The Missionary Writing Machine in Nineteenth-Century Kwazulu-Natal

  • Norman Etherington


Nicholas Thomas has called attention to the way the power of the colonial state “turned upon inscription, upon the absorption of events into a prodigiously dispersed writing machine” (Thomas 1994, 111). Missionary societies also functioned as writing machines, but for different reasons and with different results. They generated mountains of inscribed paper that make the work of historians difficult even in regions where only a single society was at work. There is simply too much to read. A great deal of this output was designed to raise the spirits and loosen the purse strings of supporters at home. Other papers reflect concern at headquarters to make their agents accountable. But by far the greatest outpouring of the missionary writing machine aimed to change, and after a fashion, to empower the objects of their attention: “converts from the heathen.” This chapter surveys many different forms of writing in one of the most heavily missionized regions on earth. It deals not only with the role of language in the colonization of African souls, but also with the material paraphernalia that marked the evangelical enterprise as distinctively as the colonial state was marked by the pass, the police register, and the tax collector’s receipt book. Missions to Natal and the Zulu Kingdom began in the 1830s at a time when disease still made most parts of Africa inaccessible to European preachers.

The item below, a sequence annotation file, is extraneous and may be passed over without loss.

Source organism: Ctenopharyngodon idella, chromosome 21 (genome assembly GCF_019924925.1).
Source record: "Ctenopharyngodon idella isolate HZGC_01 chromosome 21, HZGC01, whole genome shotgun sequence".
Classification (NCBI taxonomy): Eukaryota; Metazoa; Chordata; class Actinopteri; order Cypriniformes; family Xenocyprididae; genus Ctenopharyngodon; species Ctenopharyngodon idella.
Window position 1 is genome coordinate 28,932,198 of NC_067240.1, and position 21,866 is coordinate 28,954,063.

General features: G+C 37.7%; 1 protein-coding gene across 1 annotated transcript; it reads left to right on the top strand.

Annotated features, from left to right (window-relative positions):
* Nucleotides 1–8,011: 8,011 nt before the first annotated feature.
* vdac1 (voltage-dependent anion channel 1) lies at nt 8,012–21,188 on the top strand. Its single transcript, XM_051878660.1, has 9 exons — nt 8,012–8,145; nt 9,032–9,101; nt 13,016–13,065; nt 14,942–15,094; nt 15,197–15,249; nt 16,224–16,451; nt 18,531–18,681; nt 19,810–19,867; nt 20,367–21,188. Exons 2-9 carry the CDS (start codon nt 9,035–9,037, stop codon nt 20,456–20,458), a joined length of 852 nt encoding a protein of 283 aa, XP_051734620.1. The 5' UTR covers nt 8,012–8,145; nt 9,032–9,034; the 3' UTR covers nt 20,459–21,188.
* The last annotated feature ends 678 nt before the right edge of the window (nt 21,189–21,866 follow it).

Purse String Colonial State Full Black General Letter Missionary Society 
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Copyright information

© Jamie S. Scott and Gareth Griffiths 2005

Authors and Affiliations

  • Norman Etherington

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